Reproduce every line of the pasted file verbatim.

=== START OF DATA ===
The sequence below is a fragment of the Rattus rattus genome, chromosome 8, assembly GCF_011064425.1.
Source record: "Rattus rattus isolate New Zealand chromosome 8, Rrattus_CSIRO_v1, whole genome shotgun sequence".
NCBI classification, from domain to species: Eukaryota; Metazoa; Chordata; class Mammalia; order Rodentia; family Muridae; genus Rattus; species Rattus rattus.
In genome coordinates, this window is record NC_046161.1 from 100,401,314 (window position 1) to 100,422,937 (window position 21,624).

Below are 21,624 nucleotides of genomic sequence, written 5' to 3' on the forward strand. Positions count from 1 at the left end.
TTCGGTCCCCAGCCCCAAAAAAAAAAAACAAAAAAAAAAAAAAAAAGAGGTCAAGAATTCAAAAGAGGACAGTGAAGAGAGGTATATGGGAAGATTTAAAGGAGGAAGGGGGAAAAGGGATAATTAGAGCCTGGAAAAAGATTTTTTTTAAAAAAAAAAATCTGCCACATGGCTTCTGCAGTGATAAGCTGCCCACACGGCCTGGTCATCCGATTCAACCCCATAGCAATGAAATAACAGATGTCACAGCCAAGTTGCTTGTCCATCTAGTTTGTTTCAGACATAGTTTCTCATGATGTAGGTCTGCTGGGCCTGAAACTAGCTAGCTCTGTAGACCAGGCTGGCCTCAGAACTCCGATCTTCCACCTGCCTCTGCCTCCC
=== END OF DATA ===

The sequence below is a fragment of the Rattus rattus genome, chromosome 8, assembly GCF_011064425.1.
Source record: "Rattus rattus isolate New Zealand chromosome 8, Rrattus_CSIRO_v1, whole genome shotgun sequence".
NCBI classification, from domain to species: Eukaryota; Metazoa; Chordata; class Mammalia; order Rodentia; family Muridae; genus Rattus; species Rattus rattus.
In genome coordinates, this window is record NC_046161.1 from 100,401,314 (window position 1) to 100,422,937 (window position 21,624).

Below are 21,624 nucleotides of genomic sequence, written 5' to 3' on the forward strand. Positions count from 1 at the left end.
TTCGGTCCCCAGCCCCAAAAAAAAAAAACAAAAAAAAAAAAAAAAAGAGGTCAAGAATTCAAAAGAGGACAGTGAAGAGAGGTATATGGGAAGATTTAAAGGAGGAAGGGGGAAAAGGGATAATTAGAGCCTGGAAAAAGATTTTTTTTAAAAAAAAAAATCTGCCACATGGCTTCTGCAGTGATAAGCTGCCCACACGGCCTGGTCATCCGATTCAACCCCATAGCAATGAAATAACAGATGTCACAGCCAAGTTGCTTGTCCATCTAGTTTGTTTCAGACATAGTTTCTCATGATGTAGGTCTGCTGGGCCTGAAACTAGCTAGCTCTGTAGACCAGGCTGGCCTCAGAACTCCGATCTTCCACCTGCCTCTGCCTCCC